Effortless Engineering: Quick Tips for Crafting Prompts

By Michael Sickles  |   Last modified on October 24, 2023

Large Language Models (LLMs) are all the rage in software development, and for good reason: they provide crucial opportunities to positively enhance our software. At Honeycomb, we saw an opportunity in the form of Query Assistant, a feature that can help engineers ask questions of their systems in plain English. But we certainly encountered issues while building it—issues you’ll most likely face too if you’re building a product with LLMs—with the main one being, how do we get the model to return data in a way that works with our software? 

LLMs, by nature, are nondeterministic. That means for the exact same input, you cannot guarantee the exact same output. However, there are techniques we can leverage that will get us close enough. 

This blog will walk you through building out different prompts, exploring the outputs, and optimizing them for better results. Even though we can't guarantee outputs, we can still measure how the prompt is doing in various ways. Let's dig in!

First things first: what is prompt engineering?

Prompt engineering is a new concept that has come out of LLMs. We carefully craft our prompt to manipulate it towards a desired output. Essentially, we give the LLM hints on what we want. It could take multiple iterations to find a prompt that works well for a given use case. It is not an exact science, and rather, it is more of an experimentation process. The hints you put in your prompt can range from asking for the data in a specific format all the way to impersonating a TV celebrity. The only guiding principle is that we can expect the result to be imperfect, but a good prompt gets us close enough.

Sofa Corporation

Let's pretend we're Sofa Corp, the prime seller of everything customers need to sit down and relax. We have couches and chairs in many different styles, finishes, colors, and more. We heard about LLMs, and we'd like to build an integration where our customers can describe the perfect chair that would meet all their needs, and our page returns chairs that fit our customers' criteria.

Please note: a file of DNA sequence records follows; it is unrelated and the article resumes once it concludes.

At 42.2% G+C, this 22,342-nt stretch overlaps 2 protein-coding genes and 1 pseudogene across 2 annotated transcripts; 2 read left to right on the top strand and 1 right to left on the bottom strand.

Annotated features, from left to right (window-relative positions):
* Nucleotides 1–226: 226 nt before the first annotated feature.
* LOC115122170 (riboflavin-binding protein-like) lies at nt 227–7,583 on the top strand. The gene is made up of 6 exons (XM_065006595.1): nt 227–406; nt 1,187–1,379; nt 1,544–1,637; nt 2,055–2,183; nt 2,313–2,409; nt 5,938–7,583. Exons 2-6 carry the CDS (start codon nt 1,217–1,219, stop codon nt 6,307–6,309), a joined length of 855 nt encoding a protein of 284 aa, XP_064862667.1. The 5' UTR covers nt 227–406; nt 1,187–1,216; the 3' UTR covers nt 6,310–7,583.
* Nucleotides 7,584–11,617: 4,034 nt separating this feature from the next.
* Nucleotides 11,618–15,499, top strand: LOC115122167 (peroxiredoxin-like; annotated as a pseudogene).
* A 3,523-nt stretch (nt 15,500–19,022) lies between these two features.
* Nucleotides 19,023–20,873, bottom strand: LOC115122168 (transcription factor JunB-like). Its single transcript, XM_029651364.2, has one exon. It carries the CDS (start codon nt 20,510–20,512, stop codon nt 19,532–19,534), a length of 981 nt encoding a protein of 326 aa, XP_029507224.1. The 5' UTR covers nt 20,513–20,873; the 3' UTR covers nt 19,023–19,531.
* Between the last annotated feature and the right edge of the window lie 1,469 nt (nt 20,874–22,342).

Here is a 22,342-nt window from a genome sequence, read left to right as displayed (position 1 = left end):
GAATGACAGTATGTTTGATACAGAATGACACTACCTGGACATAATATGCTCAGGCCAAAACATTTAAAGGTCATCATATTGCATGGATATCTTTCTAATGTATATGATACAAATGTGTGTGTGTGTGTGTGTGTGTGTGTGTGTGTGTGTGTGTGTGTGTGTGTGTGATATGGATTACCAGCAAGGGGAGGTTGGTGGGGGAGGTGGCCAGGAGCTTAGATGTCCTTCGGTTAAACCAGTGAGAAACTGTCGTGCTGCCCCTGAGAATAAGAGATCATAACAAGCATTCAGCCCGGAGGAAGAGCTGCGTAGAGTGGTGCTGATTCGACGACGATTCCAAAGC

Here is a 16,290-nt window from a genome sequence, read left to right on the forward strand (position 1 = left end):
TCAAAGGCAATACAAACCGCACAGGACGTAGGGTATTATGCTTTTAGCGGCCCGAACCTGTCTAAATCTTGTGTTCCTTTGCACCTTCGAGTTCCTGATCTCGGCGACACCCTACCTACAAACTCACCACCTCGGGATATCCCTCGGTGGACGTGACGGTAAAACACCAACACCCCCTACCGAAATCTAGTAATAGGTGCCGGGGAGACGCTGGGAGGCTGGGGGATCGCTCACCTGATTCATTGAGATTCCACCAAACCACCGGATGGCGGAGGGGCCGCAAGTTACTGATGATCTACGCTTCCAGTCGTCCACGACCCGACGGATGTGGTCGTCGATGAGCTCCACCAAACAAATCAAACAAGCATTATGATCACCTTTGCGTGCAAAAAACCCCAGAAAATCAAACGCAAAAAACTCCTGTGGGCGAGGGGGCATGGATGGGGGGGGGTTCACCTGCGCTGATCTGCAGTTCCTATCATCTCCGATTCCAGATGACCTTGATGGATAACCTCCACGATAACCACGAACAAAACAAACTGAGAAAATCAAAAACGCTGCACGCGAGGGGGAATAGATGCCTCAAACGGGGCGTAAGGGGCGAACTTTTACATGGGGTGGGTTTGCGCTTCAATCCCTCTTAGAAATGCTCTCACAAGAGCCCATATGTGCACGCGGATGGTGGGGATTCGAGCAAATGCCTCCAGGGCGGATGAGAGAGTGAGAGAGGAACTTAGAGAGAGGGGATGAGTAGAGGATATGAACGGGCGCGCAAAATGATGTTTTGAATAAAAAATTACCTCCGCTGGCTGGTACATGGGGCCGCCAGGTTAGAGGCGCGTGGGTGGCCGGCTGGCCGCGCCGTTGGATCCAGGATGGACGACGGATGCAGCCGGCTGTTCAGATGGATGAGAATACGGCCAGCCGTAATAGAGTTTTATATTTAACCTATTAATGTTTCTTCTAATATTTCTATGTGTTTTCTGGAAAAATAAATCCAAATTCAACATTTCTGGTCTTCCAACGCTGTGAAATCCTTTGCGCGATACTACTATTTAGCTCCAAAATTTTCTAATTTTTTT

Prompt Engineering: A list of products from a fictitious company, Sofa Corp.

Building our first prompt

We have a list of products, and behind the scenes, each product has tags to describe it. This can be descriptions like color, keywords (e.g., cozy), or type. We just need our LLM to return a comma-separated list of tags from a description, and the backend can filter the product list.  

Here is our first simple try: we’ll generate tags from our search text description and see how it goes.

Generate tags from our search text description.

The app has a user describe the perfect chair of their dreams, and a subset of chairs should be returned that best match that description. For this example, I said I love the color purple:

Prompt Engineering: Using "I love purple" to see what products are returned.

It returned a purple chair! Behind the scenes, we can see the "tags" returned:

The tags our prompt returned.

Purple is one of the tags of the product! But there is a slight problem: our prompt returned a bunch of tags that don’t really make sense.

Let’s try a different, broader prompt: I would like a chair that would be relaxing on the beach:

Another prompt to see what returns.

No products are returned. Below are the tags returned:

The tags returned from our beach chair prompt.

When I take a quick glance at my products, those tags don’t exist on any product. Yet, this tropical chair might have matched if our LLM knew what tags were available:

While no products were returned, we did get tags that may have matched.

The model gave back a decent list of tags, but it doesn’t know what tags are possibly valid. That’s where prompt engineering comes in.

Prompt engineering

We can update our prompt to be a bit more specific. We are lucky that so far, our LLM is returning tags in CSV format for our code to use. LLMs throw some randomness on results, and as such, we can't rely on it always doing this. We can, however, influence the data format and results by updating our prompt on our intent.